The Saugatuck is not the Seine but it does have one thing in common – a charming French restaurant on its banks.  In Westport, the Rive Bistro is a delightful place to spend a few hours “in France” without the distressing hassles of airports and customs.  

Marsha and I have been recalling our summer-long honeymoon in Europe with local experiences. Roughly paralleling our ten-week driving tour from those many years ago, we’ve been following our journey at area restaurants. 

This leg of our honeymoon drive through France fifty years ago took us from Provence to Paris.  The route went along many famous rivers –  the Rhône, Saône, and finally the Seine – through picturesque mountains and past storybook castles to the City of Light. 

The Rive Bistro readily conjured up our French memories. The vintage Citroën and Deux Chevaux cars parked out front set the stage.  On a perfect summer evening, we sat on the patio under a striped awning watching the lazy traffic of birds and boats on the river and the ever-changing fashion show of our fellow guests. 

Sipping a Lillet Blanc and nibbling on good bread and butter while surveying the menu made it easy to settle into “French” mode. We stuck (mostly) to the classics.  Pâté de Campagne ($14) is a benchmark for French chefs.  This was a good one, accompanied by the de rigueur cornichons and some greens with a mustardy vinaigrette. Watermelon contrasted with tangy tomato in a refreshing gazpacho ($11). 

Plump mussels ($28) were cooked with white wine and herbs in a black-enamel steamer emblazoned with the word “Moules.” Lifting the lid released a cloud of enticing aroma.  Irresistibly crisp and salty frites accompanied. 

Trout Almondine ($28) had been quickly sautéed and lavishly dressed with slivered almonds and butter, just as the French like it. Tender carrots and slim haricots were a colorful foil on the plate. 

Reims, the home of Champagne, was the next stop after Paris. At home, Marsha and I popped the cork on a bottle of Veuve Clicquot (an anniversary gift) and remembered the cold rainy day when we toured the Mumm winery.  Genuine Champagne is made only in this region in a labor-intensive hands-on process.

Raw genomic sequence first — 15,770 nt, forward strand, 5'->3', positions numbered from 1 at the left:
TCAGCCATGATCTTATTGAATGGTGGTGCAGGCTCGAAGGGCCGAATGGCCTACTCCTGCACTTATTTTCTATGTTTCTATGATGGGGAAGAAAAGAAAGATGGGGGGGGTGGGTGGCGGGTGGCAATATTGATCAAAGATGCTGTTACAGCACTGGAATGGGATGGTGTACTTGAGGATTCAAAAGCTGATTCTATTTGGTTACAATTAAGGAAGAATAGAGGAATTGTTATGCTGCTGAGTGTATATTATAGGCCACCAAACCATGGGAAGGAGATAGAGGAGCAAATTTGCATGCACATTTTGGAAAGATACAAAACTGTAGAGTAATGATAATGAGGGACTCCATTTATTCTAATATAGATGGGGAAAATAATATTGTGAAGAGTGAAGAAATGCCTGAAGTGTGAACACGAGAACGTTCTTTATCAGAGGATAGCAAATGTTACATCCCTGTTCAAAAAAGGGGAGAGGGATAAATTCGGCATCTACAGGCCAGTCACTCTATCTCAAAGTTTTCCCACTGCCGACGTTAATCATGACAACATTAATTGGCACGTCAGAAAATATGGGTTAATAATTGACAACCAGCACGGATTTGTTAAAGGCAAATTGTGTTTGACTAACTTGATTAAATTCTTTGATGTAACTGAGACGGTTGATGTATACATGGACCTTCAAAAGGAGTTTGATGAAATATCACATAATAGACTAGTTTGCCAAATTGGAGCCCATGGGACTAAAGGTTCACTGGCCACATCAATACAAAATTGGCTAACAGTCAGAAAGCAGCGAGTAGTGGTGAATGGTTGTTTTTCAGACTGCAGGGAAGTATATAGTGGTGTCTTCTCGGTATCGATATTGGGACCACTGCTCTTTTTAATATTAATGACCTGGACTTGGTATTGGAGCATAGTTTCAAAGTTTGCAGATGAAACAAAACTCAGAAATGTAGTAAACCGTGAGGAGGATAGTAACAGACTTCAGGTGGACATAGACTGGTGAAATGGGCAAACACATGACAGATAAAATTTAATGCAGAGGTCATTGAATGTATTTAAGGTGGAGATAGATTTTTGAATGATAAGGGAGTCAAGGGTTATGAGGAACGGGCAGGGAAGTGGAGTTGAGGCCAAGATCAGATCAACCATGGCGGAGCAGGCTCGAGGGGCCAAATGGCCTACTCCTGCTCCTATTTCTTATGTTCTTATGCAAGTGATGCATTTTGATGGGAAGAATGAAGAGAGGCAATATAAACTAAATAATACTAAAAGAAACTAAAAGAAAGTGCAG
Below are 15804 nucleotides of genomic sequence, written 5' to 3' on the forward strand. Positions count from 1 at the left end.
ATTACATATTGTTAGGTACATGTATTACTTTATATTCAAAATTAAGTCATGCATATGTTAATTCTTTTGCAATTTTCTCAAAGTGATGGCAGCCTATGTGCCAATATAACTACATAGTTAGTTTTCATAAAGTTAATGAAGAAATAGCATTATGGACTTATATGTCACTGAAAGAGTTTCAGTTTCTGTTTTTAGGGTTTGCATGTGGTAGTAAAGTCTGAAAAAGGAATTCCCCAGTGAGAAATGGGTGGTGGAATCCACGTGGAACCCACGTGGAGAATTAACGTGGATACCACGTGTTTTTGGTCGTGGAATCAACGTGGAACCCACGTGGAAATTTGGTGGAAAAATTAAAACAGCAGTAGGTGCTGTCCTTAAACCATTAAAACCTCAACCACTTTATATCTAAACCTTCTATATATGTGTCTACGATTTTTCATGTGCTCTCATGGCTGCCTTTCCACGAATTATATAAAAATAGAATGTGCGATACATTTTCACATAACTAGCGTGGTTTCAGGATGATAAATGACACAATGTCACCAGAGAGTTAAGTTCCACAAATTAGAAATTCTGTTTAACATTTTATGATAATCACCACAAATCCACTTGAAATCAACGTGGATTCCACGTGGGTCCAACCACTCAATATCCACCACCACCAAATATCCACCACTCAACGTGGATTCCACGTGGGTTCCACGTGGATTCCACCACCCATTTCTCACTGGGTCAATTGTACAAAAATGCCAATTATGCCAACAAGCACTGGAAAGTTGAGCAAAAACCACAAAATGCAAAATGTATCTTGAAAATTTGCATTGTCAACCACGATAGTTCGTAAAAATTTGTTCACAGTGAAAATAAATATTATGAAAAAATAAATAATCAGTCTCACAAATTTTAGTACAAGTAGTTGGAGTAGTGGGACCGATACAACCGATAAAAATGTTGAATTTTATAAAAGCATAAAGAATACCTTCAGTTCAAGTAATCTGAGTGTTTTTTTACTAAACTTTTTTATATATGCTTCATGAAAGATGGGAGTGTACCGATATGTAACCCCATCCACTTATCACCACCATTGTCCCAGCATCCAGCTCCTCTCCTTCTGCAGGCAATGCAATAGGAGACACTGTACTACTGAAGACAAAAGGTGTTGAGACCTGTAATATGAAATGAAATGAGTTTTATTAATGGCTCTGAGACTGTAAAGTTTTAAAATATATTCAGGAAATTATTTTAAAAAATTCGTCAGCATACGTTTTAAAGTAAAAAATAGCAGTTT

Most Champagne is sold by brand. You’ll recognize the big labels from celebrations and special occasions. Every house has its own characteristic flavor and style – each with strong fans. Wine from grapes like chardonnay and pinot noir are grown in vineyards surrounding the charming cathedral city and then fermented twice, once to make the wine and a second time in the bottle to make the bubbles.

We only spent one night in Belgium after leaving France.  A multicultural country about the size of Maryland, French, Dutch, and Flemish are spoken.   At Bruxelles Brasserie in South Norwalk, the diversity is evident on their menu. Our friend Myriam Bossuyt, a native of Belgium, joined us to guide us through the menu. 

Chef Roland Olah and Myriam Bossuyt

“This is just like my mother made,” she exclaimed about the Belgian Endive au Gratin ($18).  Chef Roland Olah beamed at her praise.  Braised in béchamel sauce, the heads of the endive were filled with gruyère and wrapped in ham – rich and satisfying.  Bossuyt also praised the Belgian Croquettes ($14) flavored with Serrano ham and cheese, remembering the kitchen tool from her childhood that squeezed out long tubes of the potato mix. 

Marsha marveled at her fat mussels ($23) steamed with Belgian ale, Dijon cream and leeks, accompanied by those famous Belgian frites.  Steak Frites ($32) is a crossover dish popular in both France and Belgium.  Be sure to ask for both delicious classically-prepared sauces, Béarnaise and Bordelaise, to avoid choosing. 

At Bruxelles, there is a comprehensive selection of Belgian beers.  Gin bowls, cooling in the warm weather, offered with a choice of craft brands, are a specialty of the bar. Large windows look out at the bustling SoNo scene. Vintage posters decorate the exposed brick. From some tables you can see the kitchen in action. 

This summer, restaurant-chair travel is taking us back in time. The memories, I’m happy to say, are as good as the food. 

Please forward this to anyone who would enjoy restaurant information like this and encourage them to sign up. Thanks, Frank

Frank Whitman can be reached at